Signal F is coupled to a modulator 343. A carrier wave signal s'(t) is also coupled to modulator 343 to produce a carrier demodulated signal S'P on a signal line 628. A high pass filter 352 removes undesired spectral sections having horizontal spatial frequencies smaller in magnitude than fh2. As explained in the aforementioned Strolle, et al. patent application, due to the demodulation process, the spatial frequency spectrum of signal SP at the output of filter 352 is the frequency reconstructed high horizontal sections 1a, 1b, 5a, 5b of FIG. 7. Signals M, SP and G are summed in an adder 623 to produced extended spatial frequency video signal V'b2 on signal line 630, containing spatial frequency spectrum 510, illustrated in FIG. 7, wherein both diagonal spatial frequencies and high horizontal spatial frequencies are simultaneously contained in the video signal during any given frame.
In video signal processor 600 of FIG. 3, both the diagonal spatial frequency sections D1 through D4 and the high horizontal spatial frequency sections 1a, 1b, 5a, 5b of FIG. 7 are simultaneously contained in extended video signal V'b2. In contrast, video signal processor 500 of FIG. 2 produces an extended video signal Vb2 that alternately contains, on a frame-by-frame basis, the diagonal spatial frequencies and the high horizontal spatial frequencies.
Video signal processor 600 is not subject to a 15 Hertz flicker of the diagonal and high horizontal frequency information. However, because this information is repeated in both Frames 1 and 2, other artifacts may be introduced, such as misregistration of the diagonal and/or high frequency horizontal spatial frequencies on moving objects.
FIG. 8 illustrates the spatial frequency spectrum of signal T at the output of horizontal vertical filter 620 of FIG. 3. Sections H1 through H4 are the high spatial frequency sections that comprise either diagonal sections D1 through D4 during Frame 1 or high horizontal frequency sections 1a', 1b', 5a', 5b' during Frame 2. Sections H1 through H4 are spaced from the origin at locations corresponding to the corner locations of spectrums 221 and 321 of FIG. 6A and 6B. However, unlike spectrums 221 and 321, the spatial frequency spectrum of signal T of FIG. 8A is devoid of any information inside dashed-line rectangle 421 other than the information contained in Sections H1 through H4.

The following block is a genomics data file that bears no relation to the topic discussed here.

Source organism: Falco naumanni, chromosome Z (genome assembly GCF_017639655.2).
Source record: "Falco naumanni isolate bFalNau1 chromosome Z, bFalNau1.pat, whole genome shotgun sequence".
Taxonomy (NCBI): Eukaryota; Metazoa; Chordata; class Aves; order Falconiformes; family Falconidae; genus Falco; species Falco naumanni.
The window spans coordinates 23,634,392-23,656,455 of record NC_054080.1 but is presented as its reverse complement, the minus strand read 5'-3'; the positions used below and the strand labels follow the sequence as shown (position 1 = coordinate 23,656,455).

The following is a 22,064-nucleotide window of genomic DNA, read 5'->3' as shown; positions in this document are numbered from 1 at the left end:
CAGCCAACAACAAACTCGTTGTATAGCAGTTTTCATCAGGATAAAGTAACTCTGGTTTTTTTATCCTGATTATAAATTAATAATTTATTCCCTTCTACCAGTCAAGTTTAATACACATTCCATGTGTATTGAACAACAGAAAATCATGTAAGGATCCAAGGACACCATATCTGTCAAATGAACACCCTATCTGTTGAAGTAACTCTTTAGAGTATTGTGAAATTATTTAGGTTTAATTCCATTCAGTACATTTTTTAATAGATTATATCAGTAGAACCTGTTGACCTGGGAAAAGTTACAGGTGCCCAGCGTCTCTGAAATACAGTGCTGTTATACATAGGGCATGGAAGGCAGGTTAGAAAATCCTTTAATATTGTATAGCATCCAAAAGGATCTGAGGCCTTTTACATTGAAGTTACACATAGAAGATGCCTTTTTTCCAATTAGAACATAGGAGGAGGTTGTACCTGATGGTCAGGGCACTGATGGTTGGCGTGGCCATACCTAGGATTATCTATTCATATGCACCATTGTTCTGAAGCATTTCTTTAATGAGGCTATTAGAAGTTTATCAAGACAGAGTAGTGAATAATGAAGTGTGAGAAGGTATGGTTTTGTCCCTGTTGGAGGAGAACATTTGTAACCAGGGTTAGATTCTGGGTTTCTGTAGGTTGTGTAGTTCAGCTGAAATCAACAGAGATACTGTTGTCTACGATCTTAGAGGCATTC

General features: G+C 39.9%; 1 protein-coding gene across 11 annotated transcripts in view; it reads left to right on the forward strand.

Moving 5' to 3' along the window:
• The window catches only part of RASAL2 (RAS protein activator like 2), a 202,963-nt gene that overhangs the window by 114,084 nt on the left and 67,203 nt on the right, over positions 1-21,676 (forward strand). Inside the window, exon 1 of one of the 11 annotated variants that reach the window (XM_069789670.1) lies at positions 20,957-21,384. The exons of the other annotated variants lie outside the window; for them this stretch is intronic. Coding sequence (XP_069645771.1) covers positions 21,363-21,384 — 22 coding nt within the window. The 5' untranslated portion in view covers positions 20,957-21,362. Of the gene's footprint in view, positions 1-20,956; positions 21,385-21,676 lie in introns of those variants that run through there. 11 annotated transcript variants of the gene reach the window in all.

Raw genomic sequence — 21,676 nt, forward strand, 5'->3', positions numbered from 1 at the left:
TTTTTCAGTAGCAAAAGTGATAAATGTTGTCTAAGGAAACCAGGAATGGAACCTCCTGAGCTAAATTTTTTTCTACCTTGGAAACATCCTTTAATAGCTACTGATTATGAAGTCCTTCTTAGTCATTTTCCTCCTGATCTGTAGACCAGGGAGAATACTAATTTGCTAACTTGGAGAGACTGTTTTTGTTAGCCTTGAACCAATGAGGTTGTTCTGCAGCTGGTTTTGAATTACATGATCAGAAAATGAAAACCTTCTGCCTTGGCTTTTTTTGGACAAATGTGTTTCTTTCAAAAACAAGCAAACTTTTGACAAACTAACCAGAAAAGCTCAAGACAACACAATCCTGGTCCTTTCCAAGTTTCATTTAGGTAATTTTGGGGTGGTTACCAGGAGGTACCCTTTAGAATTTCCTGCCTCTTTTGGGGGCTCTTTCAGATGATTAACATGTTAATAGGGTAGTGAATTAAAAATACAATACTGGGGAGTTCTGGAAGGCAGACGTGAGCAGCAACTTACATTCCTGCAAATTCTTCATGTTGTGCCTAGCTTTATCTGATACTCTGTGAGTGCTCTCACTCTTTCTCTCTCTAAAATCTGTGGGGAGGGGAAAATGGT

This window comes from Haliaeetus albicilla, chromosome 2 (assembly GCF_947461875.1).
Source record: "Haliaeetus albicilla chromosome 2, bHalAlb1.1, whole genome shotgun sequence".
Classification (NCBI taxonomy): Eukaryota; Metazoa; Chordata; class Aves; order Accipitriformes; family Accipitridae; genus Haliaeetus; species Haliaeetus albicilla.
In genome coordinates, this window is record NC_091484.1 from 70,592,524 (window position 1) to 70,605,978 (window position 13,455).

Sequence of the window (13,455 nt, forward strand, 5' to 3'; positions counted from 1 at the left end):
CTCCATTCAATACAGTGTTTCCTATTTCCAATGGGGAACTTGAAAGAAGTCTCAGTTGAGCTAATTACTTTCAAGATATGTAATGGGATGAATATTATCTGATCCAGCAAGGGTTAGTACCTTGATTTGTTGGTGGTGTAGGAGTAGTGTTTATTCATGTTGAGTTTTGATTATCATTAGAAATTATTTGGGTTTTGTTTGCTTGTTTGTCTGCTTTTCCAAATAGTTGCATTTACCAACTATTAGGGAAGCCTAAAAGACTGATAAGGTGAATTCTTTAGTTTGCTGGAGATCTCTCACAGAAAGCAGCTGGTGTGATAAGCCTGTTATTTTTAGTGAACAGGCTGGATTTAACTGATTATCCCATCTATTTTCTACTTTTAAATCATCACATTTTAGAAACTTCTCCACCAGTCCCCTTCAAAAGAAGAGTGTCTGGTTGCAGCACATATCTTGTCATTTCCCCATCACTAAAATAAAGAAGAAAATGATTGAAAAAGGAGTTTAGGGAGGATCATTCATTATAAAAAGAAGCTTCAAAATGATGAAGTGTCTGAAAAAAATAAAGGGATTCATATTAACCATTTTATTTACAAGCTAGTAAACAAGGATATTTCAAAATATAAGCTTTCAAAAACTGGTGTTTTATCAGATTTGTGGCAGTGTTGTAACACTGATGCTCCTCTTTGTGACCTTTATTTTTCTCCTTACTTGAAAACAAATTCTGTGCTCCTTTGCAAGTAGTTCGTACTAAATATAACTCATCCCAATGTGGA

Because the range of spatial frequencies in the horizontal direction is the relatively narrow range Δfh =fh2 -fh1, a full resolution frame store, such as frame store 621 of FIG. 3, is not required to resolve the spatial frequencies contained in sections H1 through H4. Similarly, because vertical spatial frequencies lower than fv1 are absent from the spectrum of signal T, frame store 621 has more line storage capacity than is needed to resolve the range of vertical spatial frequencies Δfv =fv2 -fv1.
In accordance with another aspect of the invention, an extended spatial frequency video signal processor 700, illustrated in FIG. 4, may be used in conjunction with a low capacity frame store 721. In FIG. 4, the temporally multiplexed video signal Vs, developed at terminal 719, is coupled to horizontal and vertical filter 620 for developing one line 626 signal T containing the spatial frequency spectrum illustrated in FIG. 8A and for developing on signal line 625 signal M containing the spatial frequency spectrum of section 180 of FIG. 6A and 6B.
Signal T is coupled to one input of a modulator 722. A carrier wave signal s"(t) is coupled to the other input of the modulator. Modulator 722 produces an amplitude modulation of carrier signal s"(t) by signal T. The amplitude modulated carrier signal S'T developed on a line 728 has the spatial frequency spectrum illustrated in FIG. 8B. Due to the modulation process, repeat centers in the spatial frequency domain are introduced that include repeat centers C1 through C4 adjacent origin O. Only repeat centers C1 through C4 are illustrated in FIG. 8B, as they are the repeat centers of importance for the purposes of this discussion. The locations of repeat centers C1 through C4 are chosen so as to move sections H1 through H4 of FIG. 8A into new positions about origin O to form corresponding spatial frequency sections H1' through H4' of FIG. 8B. A low pass filter 735 removes undesired spectral sections, not illustrated in FIG. 8B, having horizontal spatial frequencies greater in magnitude than fh0, to develop at the filter output the amplitude modulated carrier signal ST.
Because the high frequency spatial information sections H1' through H4' are grouped near origin O, a relatively low capacity frame store 721 may be used to sample signal ST that contains the relocated spectrum of FIG. 8B. The horizontal sampling rate f2 of the clocking signal f2,ck for frame store 721 is of a lower frequency than the corresponding frequency f1 of full resolution frame store 621 of FIG. 3.
In addition, the lower vertical spatial frequency resolution of signal ST permits one to omit entire lines of samples. To omit lines of samples, signal ST at the output of filter 735 is coupled to low capacity frame store 721 via a switch 723 controlled by horizontal sync signals. If, for example, the vertical spatial resolution contained in signal ST is half that contained in signal T, then switch 723 passes through only every other horizontal line.